Aircraft By

How Do Jet Engines Start & What is a Huffer Cart?

Just like all combustion engines, jets need to begin spinning to start. Small internal combustion engines, like those in our cars or small piston airplanes, use a small electrical motor. The motor spins the flywheel, which makes the cylinders in the engine move. Once fuel, air, and spark are added in, the engine fires right up. But what about jet engines, how do they start? 

A large turbine engine will have an auxiliary power unit (APU) starting system. An APU is a small gas turbine engine that produces bleed air, which is then ducted to the main turbine to begin spinning it. Jets can use other systems instead, but APUs are the most common method used on airliners. 

How Does a Jet Engine Work?

Before diving into the details of how starting systems work, it’s helpful to get an idea of how a jet engine functions. Much like the piston engines we are more familiar with, jet engines complete the same four power cycles. But in a jet, the intake, compression, power, and exhaust cycles are completed different. 

 A jet engine is basically a giant air compressor. It brings a lot of air in from the front, and a series of spinning compressor blades makes that air more and more dense. It also heats up. That air then reaches the combustion chambers, where jet fuel is sprayed into it. Since the air is already hot from compression, the fuel combusts. 

Turbojet Engine Diagram
Editorial Team Turbojet Engine Diagram

After combustion, the hot gasses are forced back through the turbine blades of the engine. These blades spin the main drive shaft, which is connected to the first compressor blades to give them power. Once the fuel is burning in the combustion chamber and air is flowing through the engine, the engine will continue to operate since it is all interconnected.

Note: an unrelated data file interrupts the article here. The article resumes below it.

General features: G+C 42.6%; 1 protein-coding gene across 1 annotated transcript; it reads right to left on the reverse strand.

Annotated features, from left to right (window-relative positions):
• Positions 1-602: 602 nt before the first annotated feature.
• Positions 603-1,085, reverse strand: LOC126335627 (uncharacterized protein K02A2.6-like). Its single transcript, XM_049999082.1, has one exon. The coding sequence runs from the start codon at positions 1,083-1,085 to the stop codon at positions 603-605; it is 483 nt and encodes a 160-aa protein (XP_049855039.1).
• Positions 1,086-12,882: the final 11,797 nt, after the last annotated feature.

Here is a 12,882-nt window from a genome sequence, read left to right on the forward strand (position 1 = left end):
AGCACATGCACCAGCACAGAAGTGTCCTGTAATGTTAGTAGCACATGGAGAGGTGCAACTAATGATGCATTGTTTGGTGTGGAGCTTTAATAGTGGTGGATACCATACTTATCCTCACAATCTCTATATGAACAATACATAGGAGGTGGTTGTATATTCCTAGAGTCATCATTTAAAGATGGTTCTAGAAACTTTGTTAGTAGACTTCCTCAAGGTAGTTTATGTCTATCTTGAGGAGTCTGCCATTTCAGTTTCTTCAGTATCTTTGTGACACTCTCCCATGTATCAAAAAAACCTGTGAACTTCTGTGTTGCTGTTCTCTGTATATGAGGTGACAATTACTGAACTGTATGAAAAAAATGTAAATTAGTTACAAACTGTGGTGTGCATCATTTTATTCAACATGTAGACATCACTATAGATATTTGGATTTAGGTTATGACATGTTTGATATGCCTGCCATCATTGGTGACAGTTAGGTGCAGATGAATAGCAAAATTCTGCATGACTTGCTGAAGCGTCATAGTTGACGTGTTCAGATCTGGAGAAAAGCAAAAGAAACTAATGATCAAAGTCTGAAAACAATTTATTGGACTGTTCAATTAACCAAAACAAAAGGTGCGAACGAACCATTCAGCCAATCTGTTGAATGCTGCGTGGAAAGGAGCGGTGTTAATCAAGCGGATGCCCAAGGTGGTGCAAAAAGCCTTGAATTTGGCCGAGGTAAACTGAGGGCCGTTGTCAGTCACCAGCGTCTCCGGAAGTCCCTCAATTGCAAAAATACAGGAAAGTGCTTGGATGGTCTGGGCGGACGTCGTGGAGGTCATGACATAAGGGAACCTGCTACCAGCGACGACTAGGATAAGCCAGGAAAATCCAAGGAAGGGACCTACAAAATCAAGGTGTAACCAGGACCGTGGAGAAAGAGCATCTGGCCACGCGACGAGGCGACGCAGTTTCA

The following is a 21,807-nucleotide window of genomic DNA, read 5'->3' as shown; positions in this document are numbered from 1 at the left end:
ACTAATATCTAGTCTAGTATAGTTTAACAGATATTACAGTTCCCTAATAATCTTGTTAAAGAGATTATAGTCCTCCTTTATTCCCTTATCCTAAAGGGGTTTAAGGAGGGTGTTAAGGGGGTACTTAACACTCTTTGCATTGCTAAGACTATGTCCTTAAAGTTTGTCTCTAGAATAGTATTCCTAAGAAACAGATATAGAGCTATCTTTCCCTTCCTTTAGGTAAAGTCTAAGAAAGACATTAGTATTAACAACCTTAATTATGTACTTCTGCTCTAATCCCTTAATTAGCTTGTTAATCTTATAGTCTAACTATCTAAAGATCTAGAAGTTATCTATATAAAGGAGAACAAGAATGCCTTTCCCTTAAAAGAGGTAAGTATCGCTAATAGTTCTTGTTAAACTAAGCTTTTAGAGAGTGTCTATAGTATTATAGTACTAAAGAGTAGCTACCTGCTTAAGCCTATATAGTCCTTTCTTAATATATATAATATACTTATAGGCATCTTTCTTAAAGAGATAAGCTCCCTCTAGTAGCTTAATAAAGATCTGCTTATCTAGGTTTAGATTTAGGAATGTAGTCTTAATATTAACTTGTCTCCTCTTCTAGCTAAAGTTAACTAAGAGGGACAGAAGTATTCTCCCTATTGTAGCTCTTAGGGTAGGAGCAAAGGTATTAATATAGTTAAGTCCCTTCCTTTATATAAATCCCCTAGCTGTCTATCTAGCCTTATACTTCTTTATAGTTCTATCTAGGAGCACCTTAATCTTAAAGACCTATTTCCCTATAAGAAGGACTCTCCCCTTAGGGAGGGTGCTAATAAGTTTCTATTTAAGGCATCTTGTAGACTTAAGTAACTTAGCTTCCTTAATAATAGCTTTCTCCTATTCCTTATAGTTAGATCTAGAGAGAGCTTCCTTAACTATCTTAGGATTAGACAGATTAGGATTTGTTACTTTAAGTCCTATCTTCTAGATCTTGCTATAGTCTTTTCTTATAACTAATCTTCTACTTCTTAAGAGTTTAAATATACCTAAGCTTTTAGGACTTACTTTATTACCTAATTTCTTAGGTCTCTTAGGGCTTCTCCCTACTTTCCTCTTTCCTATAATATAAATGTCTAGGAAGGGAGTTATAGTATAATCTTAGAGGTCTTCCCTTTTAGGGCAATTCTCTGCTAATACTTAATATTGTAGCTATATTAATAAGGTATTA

The resulting exhaust is an explosive jet of hot air and gasses that exits the engine’s back end. The force of that air existing aft forces the plane forward thanks to Newton’s Third Law of Motion–for every action there is an equal and opposite reaction.

Types of Aircraft Engines

There is some confusion since similar words are used to describe all sorts of different engines on planes. In general, there are five main types of engines found on aircraft. The term “jet engine” is used as a shortened form of the turbojet, even though many other types of turbine engines are found in planes.

Piston Engines

Many planes still use piston engines to spin propellers. These aren’t jets or turbines, since they use reciprocating pistons to move a driveshaft. The smallest air-cooled examples are used in Cessna, Pipers, and many other small aircraft. 


A turboprop is a jet engine connected to a propeller. These turbine engines are used on many regional prop planes like the ATR and smaller private planes like the Pilatus. Since a turbine spins much faster than a propeller can, these engines have a gearbox built-in to reduce the shaft speed.

Pilatus PC 12 NG
Robert Sullivan Pilatus PC 12 NG single-engine turboprop


Straight turbojet engines are seldom used today. These were the first-generation engines found on jets like the Boeing 707 or the Douglas DC-8. They were noisy and inefficient by today’s standards.

Boeing 707 Qantas
Editorial Team Boeing 707 with turbojet engines.


Nearly all engines on airliners today are turbofans. Before the first-stage compressor, a set of enormous fan blades brings in extra air. These fans add extra power and insulate the main compressors. They run more efficiently and quieter. 

Turbofan Engine US Air Force
Editorial Team Turbofan Engine US Air Force


The final type of engine commonly used in aircraft is the turboshaft. These turbines have their power output connected to a drive shaft that is not the same driveshaft that spins the turbines and compressors. These engines are commonly used on helicopters to spin the main rotor.

Related Article:

Types of Aircraft Engine Starting System